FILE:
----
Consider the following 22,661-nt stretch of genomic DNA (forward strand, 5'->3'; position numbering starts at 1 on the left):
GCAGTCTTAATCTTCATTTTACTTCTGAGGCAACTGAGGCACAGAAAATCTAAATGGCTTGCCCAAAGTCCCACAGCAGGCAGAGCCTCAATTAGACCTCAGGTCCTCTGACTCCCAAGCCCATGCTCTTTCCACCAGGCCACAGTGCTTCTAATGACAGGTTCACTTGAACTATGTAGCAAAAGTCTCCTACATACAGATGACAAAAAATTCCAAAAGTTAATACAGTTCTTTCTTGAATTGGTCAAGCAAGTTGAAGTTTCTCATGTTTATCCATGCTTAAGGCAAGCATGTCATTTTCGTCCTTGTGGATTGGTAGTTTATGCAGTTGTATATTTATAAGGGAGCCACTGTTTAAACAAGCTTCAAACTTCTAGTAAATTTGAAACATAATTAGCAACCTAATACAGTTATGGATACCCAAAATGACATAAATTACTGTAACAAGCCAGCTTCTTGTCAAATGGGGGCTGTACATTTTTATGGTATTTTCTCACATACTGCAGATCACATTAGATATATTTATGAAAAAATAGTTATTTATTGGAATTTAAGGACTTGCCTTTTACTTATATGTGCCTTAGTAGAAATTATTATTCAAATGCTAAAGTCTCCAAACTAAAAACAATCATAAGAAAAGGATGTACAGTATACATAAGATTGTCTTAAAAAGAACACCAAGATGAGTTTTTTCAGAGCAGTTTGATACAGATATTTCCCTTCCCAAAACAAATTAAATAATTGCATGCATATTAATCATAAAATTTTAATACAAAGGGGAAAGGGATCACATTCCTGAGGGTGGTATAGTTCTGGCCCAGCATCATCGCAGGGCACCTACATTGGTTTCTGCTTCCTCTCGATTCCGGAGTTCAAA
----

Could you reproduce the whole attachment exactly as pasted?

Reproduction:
Consider the following 22,661-nt stretch of genomic DNA (forward strand, 5'->3'; position numbering starts at 1 on the left):
GCAGTCTTAATCTTCATTTTACTTCTGAGGCAACTGAGGCACAGAAAATCTAAATGGCTTGCCCAAAGTCCCACAGCAGGCAGAGCCTCAATTAGACCTCAGGTCCTCTGACTCCCAAGCCCATGCTCTTTCCACCAGGCCACAGTGCTTCTAATGACAGGTTCACTTGAACTATGTAGCAAAAGTCTCCTACATACAGATGACAAAAAATTCCAAAAGTTAATACAGTTCTTTCTTGAATTGGTCAAGCAAGTTGAAGTTTCTCATGTTTATCCATGCTTAAGGCAAGCATGTCATTTTCGTCCTTGTGGATTGGTAGTTTATGCAGTTGTATATTTATAAGGGAGCCACTGTTTAAACAAGCTTCAAACTTCTAGTAAATTTGAAACATAATTAGCAACCTAATACAGTTATGGATACCCAAAATGACATAAATTACTGTAACAAGCCAGCTTCTTGTCAAATGGGGGCTGTACATTTTTATGGTATTTTCTCACATACTGCAGATCACATTAGATATATTTATGAAAAAATAGTTATTTATTGGAATTTAAGGACTTGCCTTTTACTTATATGTGCCTTAGTAGAAATTATTATTCAAATGCTAAAGTCTCCAAACTAAAAACAATCATAAGAAAAGGATGTACAGTATACATAAGATTGTCTTAAAAAGAACACCAAGATGAGTTTTTTCAGAGCAGTTTGATACAGATATTTCCCTTCCCAAAACAAATTAAATAATTGCATGCATATTAATCATAAAATTTTAATACAAAGGGGAAAGGGATCACATTCCTGAGGGTGGTATAGTTCTGGCCCAGCATCATCGCAGGGCACCTACATTGGTTTCTGCTTCCTCTCGATTCCGGAGTTCAAA